NKorea says self-imposed missile moratorium only amid dialogue with US

Intelligence reports suggest that the North was fueling a ballistic missile believed capable of reaching US territory.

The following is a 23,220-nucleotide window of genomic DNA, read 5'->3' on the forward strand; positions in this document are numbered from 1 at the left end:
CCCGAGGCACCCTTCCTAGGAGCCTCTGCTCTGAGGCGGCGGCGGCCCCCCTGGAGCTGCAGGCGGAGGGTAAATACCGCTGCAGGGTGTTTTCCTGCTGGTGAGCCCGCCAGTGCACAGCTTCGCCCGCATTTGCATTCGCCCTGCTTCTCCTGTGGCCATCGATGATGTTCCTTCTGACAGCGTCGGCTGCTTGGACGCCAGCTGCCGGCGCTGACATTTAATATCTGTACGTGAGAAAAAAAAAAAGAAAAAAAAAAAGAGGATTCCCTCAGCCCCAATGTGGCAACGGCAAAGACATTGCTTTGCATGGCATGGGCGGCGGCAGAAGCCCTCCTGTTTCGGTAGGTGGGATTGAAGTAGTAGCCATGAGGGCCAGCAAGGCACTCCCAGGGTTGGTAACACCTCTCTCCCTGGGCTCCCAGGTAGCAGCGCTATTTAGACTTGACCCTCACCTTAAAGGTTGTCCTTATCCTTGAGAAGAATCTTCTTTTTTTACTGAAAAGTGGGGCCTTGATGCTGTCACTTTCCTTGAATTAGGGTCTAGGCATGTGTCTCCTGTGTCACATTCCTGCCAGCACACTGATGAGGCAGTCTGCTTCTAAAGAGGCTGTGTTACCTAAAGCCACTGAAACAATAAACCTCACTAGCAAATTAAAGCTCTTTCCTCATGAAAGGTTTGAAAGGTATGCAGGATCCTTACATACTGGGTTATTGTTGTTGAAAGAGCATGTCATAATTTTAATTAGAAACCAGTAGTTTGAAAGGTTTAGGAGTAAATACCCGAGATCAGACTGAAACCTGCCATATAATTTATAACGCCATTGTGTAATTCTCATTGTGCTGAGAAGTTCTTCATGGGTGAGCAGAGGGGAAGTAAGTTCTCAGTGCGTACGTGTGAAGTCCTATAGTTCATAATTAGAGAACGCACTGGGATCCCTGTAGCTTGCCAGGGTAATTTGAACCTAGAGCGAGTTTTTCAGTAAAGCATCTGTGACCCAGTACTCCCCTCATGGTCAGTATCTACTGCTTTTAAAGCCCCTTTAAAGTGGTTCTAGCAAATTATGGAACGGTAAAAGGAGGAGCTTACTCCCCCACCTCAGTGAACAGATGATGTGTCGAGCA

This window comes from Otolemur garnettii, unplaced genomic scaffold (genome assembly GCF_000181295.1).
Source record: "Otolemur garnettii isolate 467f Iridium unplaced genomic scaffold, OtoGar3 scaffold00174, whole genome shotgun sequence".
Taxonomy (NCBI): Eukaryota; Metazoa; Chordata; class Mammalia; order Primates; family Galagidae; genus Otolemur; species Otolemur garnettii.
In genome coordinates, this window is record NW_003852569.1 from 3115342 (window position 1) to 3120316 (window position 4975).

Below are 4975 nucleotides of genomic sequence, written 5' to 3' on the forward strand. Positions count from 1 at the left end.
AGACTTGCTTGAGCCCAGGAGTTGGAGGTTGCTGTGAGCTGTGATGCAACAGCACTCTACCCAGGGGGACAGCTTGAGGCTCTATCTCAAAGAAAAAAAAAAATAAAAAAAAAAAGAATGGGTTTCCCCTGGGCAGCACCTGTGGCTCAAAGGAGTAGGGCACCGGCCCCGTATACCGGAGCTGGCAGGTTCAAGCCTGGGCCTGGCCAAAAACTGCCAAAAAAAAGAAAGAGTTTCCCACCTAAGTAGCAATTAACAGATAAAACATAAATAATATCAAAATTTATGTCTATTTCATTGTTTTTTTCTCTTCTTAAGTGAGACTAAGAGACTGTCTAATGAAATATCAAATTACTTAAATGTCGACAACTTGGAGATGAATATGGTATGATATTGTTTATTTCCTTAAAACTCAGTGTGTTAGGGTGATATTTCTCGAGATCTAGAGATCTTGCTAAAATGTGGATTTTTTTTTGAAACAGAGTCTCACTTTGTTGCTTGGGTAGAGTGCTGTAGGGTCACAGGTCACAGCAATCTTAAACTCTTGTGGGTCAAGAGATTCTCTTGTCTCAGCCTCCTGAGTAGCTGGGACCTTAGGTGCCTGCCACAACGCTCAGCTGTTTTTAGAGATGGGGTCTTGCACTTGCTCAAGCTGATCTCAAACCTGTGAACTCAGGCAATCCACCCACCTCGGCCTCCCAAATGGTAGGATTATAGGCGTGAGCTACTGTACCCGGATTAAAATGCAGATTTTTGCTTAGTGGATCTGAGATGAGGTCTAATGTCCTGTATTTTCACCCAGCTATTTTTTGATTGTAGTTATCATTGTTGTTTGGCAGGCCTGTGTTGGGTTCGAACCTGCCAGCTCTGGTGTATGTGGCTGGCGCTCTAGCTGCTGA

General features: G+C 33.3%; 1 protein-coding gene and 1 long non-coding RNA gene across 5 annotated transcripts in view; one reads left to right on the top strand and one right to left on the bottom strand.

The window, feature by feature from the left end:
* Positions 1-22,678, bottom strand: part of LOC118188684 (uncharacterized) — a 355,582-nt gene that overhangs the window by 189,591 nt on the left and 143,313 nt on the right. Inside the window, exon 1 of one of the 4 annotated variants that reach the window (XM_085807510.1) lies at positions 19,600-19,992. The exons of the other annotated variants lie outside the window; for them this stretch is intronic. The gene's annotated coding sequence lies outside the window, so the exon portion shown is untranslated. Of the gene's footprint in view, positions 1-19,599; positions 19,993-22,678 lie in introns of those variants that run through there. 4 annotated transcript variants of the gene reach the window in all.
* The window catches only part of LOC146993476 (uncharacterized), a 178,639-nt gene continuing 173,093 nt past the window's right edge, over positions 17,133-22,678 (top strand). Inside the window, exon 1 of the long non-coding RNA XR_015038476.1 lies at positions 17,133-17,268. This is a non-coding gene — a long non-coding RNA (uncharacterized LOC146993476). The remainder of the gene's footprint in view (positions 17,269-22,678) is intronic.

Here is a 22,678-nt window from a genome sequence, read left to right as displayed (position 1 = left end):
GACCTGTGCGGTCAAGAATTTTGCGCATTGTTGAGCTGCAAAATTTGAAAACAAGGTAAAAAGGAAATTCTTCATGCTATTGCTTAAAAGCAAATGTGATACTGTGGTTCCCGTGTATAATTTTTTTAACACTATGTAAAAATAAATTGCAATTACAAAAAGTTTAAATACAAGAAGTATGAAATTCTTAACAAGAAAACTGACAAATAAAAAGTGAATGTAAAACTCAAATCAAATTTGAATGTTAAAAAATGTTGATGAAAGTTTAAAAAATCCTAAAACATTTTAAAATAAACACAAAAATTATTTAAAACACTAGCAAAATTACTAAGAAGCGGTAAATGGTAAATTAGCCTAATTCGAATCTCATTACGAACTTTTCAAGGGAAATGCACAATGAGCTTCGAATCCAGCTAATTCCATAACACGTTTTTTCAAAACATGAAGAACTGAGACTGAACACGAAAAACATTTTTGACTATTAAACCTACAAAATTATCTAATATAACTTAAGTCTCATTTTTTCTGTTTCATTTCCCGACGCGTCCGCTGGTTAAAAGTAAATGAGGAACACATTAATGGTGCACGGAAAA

North Korea hinted Wednesday that it would halt plans to test a long-range missile if the US agreed to direct talks, as a former South Korean president scrapped plans to visit the North because of its apparent moves toward a launch. Tensions in the region have soared following intelligence reports that the North was fueling a ballistic missile believed capable of reaching US territory. The US and Japan have said they could consider sanctions against the impoverished country if it goes ahead. On Wednesday, a spokesman for former South Korean President Kim Dae-jung cited the missile crisis as the reason for canceling a trip next week to the North that could have offered a rare chance for talks to soothe regional tensions. North Korea said in comments published Wednesday that its self-imposed moratorium on testing long-range missiles from 1999 no longer applies because it's not in direct dialogue with Washington, suggesting it would hold off on any launch if Washington agreed to new talks. "Some say our missile test launch is a violation of the moratorium, but this is not the case," Han Song Ryol, deputy chief of North Korea's mission to the United Nations, told South Korea's Yonhap news agency in an interview from New York. "North Korea as a sovereign state has the right to develop, deploy, test fire and export a missile," he said. "We are aware of the US concerns about our missile test-launch. So our position is that we should resolve the issue through negotiations." Pyongyang has consistently pressed for direct dialogue with the United States, while Washington insists it will only speak to the North at six-nation nuclear talks. The North has refused to return to nuclear talks since November, in anger over a US crackdown on the country's alleged illicit financial activity. North Korea shocked the world in 1998 when it fired a long-range missile that flew over northern Japan into the Pacific. Pyongyang said that launch was intended to place a satellite into orbit, and a pro-North Korean newspaper in Japan with links to the communist regime said Wednesday the country could conduct a second satellite launch anytime. "It's a very legitimate exercise of (the North's) sovereignty to become a satellite-possessing country," the Choson Sinbo newspaper said, according to its Web site seen in Seoul. North Korea imposed its missile moratorium in 1999 amid friendlier relations with the U.S. during the Clinton administration. During a 2002 summit with Japan, North Korean leader Kim Jong Il signed an agreement to extend the moratorium until at least 2003 - and reaffirmed the launch ban at another summit in 2004. Japan disputed the North's position on lifting the moratorium. "If the missile is launched, it is clear the act will violate" the 2002 agreement, Japan's Chief Cabinet Secretary Shinzo Abe said in Tokyo. "It will also breach promises with the international community." Thomas Scheiffer, the US ambassador to Japan, said Wednesday that Washington has advanced means of tracking a North Korean missile launch, but he wouldn't elaborate. In Washington, defense officials told The Associated Press that the White House was weighing responses to a missile launch that could include attempting to shoot it down while in flight over the Pacific. However, such a move was considered unlikely. Meanwhile, conditions for Kim Dae-jung's trip to the North have "become difficult," Jeong Se-hyun, a former unification minister, told a Seoul news conference. Jeong said the trip would be possible only once the missile crisis is resolved. The South's Kim met the North's Kim Jong Il in June 2000 in the first-and-only summit between leaders of the divided Koreas. The two Kims had been expected to meet again during the scheduled four-day visit. The meeting had raised hopes of dialogue as concerns grow over intelligence reports that the North has fueled a Taepodong-2 missile with a firing range experts estimate could be up to 15,000 kilometers (9,300 miles) - making it capable of reaching parts of the United States. Cloudy skies and a forecast for rain over North Korea's launch site Wednesday cast doubt over an immediate launch, said Son Tae-sung, an official at the South's Korea Meteorological Administration. Australia, New Zealand and France have in recent days joined countries demanding that North Korea refrain from a missile launch. UN Secretary-General Kofi Annan said the North should "listen to and hear what the world is saying. We are all worried."